I did two panels – one on writing fights (because who doesn’t love fighting?) and one on science fiction in generally, both chaired by excellent moderators. At the end of that and a signing, I was dribble, and was sent firmly home by my publisher to dribble on someone else’s patch.
Alas, before I committed to Comicon, I had committed to lighting another gig on Sunday. This one was Turkish stand-up comedy. Was it funny? No idea. What was it about? Not a clue! But the Turkish-speaking audience seemed to love it, and there was a general sense that the guy on stage was both a consumate professional, and perhaps a Big Deal in another land, which myself and the befuddled sound engineer were just too ignorant to get.
Monday… new gig, different venue. This to a beautiful venue that can’t do a proper blackout, but now the sun is finally going down early enough in the afternoon for the lighting engineers to be able to see their programming mistakes, and fix them. At 23.30 I staggered home from work, feeling by now distinctly sleep deprived.
Tuesday was technically a day off, but it was mostly a day of prep for…
Wednesday, another full twelve-hour-day of fit-up, not-quite-tech-because-there-wasn’t-really-time and a full performance of the dance show I’d attended rehearsals for all those years ago. Despite the technical side of it being tricky and done in haste, I was both very proud of the lights, and utterly in awe of the show – it’s one of the rare ones where even in the rehearsal room I was finding myself getting teared up at the sheer power and skill of the performers.
Thursday was an actual day off, as Friday was a music gig (mod rock); Saturday was another gig (stand up comedy) and on Sunday I finally, finally crashed.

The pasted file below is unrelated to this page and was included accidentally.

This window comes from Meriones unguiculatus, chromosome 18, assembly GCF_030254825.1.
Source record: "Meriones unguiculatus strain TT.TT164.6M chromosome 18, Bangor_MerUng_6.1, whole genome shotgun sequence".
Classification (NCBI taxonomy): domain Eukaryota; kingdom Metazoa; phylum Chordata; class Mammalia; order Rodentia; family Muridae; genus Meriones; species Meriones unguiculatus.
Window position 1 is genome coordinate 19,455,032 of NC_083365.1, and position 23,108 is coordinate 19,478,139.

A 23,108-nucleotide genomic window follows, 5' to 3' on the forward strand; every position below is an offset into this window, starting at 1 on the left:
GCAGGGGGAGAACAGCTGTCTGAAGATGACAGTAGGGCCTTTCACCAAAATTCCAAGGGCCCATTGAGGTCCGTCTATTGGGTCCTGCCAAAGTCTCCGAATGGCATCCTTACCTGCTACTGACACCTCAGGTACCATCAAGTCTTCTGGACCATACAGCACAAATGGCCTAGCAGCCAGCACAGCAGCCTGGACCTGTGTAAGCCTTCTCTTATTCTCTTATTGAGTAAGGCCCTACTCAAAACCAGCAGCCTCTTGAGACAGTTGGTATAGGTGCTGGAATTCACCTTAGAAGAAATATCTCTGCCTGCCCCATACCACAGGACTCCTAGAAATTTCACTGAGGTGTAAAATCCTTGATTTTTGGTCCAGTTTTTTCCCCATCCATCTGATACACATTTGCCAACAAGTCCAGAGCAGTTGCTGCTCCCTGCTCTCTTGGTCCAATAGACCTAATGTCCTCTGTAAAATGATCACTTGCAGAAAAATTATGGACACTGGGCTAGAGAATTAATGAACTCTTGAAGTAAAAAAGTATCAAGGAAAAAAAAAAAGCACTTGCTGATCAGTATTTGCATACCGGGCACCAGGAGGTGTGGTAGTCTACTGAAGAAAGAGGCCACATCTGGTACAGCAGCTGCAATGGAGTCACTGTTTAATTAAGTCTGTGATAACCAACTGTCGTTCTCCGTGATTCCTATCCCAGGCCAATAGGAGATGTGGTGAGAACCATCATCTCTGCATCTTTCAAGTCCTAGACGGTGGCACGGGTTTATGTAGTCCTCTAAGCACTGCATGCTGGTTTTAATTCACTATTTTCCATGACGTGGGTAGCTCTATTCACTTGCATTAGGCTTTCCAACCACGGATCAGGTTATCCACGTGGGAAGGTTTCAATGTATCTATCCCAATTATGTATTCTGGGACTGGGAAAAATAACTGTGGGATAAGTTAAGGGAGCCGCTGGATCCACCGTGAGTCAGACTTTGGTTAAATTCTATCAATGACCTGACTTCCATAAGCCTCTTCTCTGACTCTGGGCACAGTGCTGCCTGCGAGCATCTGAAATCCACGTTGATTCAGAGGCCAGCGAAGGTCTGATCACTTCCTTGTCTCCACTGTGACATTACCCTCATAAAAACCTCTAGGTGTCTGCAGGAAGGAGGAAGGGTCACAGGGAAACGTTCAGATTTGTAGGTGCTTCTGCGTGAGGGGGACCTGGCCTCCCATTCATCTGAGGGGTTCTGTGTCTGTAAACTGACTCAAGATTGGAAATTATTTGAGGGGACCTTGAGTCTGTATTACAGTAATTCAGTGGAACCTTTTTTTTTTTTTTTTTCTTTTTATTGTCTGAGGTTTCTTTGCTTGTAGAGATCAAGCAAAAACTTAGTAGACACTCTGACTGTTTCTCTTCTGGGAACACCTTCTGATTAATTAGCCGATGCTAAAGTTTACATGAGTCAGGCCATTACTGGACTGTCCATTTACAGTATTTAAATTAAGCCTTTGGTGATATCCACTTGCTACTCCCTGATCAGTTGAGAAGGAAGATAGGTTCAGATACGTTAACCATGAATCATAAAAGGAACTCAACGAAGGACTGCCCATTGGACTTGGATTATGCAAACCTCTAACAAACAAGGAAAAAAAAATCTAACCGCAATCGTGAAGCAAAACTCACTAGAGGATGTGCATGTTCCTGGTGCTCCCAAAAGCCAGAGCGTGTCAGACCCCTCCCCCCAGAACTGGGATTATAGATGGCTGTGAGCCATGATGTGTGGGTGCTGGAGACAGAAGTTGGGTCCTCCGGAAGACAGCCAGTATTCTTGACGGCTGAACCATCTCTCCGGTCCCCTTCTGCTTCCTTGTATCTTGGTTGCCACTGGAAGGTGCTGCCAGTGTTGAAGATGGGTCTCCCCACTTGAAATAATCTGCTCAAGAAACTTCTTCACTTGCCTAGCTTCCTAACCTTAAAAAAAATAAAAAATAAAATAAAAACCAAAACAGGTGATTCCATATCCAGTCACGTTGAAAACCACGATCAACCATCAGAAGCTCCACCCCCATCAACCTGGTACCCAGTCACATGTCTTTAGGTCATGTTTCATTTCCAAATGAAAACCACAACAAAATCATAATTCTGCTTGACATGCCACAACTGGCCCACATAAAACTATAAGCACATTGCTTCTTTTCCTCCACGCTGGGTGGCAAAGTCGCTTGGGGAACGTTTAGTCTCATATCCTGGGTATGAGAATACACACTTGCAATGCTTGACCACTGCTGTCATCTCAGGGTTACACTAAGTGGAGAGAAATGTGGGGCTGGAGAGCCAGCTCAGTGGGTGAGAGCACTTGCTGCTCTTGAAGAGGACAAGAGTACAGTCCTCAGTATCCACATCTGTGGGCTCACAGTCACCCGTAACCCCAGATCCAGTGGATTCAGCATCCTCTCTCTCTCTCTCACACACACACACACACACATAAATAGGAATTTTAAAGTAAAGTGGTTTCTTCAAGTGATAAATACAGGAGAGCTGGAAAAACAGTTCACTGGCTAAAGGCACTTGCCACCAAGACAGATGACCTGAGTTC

It wasn’t a great crash. We walked to Hackney Wick to see a beloved friend, and chatted with her for a couple of hours, and were all set to go and see the fireworks at Victoria Park when it gently dawned on me that I couldn’t really speak any words any more, and walking in a straight line was proving challenging. Given that I love the Victoria Park fireworks more than I can realistically express, the decision to go home rather than risk falling over was a bit gutting.
So to cut a long story short… it’s been a bit of a time. Most of these days have been twelve hours or more long, which makes the ‘days off’ not really sufficient to the challenge of how dribbly I’ve got. But! Having learnt painful lessons from previous years, I’m now three days into four actual, proper days of rest, and gently easing back a bit in November to prevent getting to December as a wreck. Also, there’s some writing I’d like to be doing… and all this adventure, while excellent, isn’t quite the sedate bit of scribbling that’s in the pipeline next.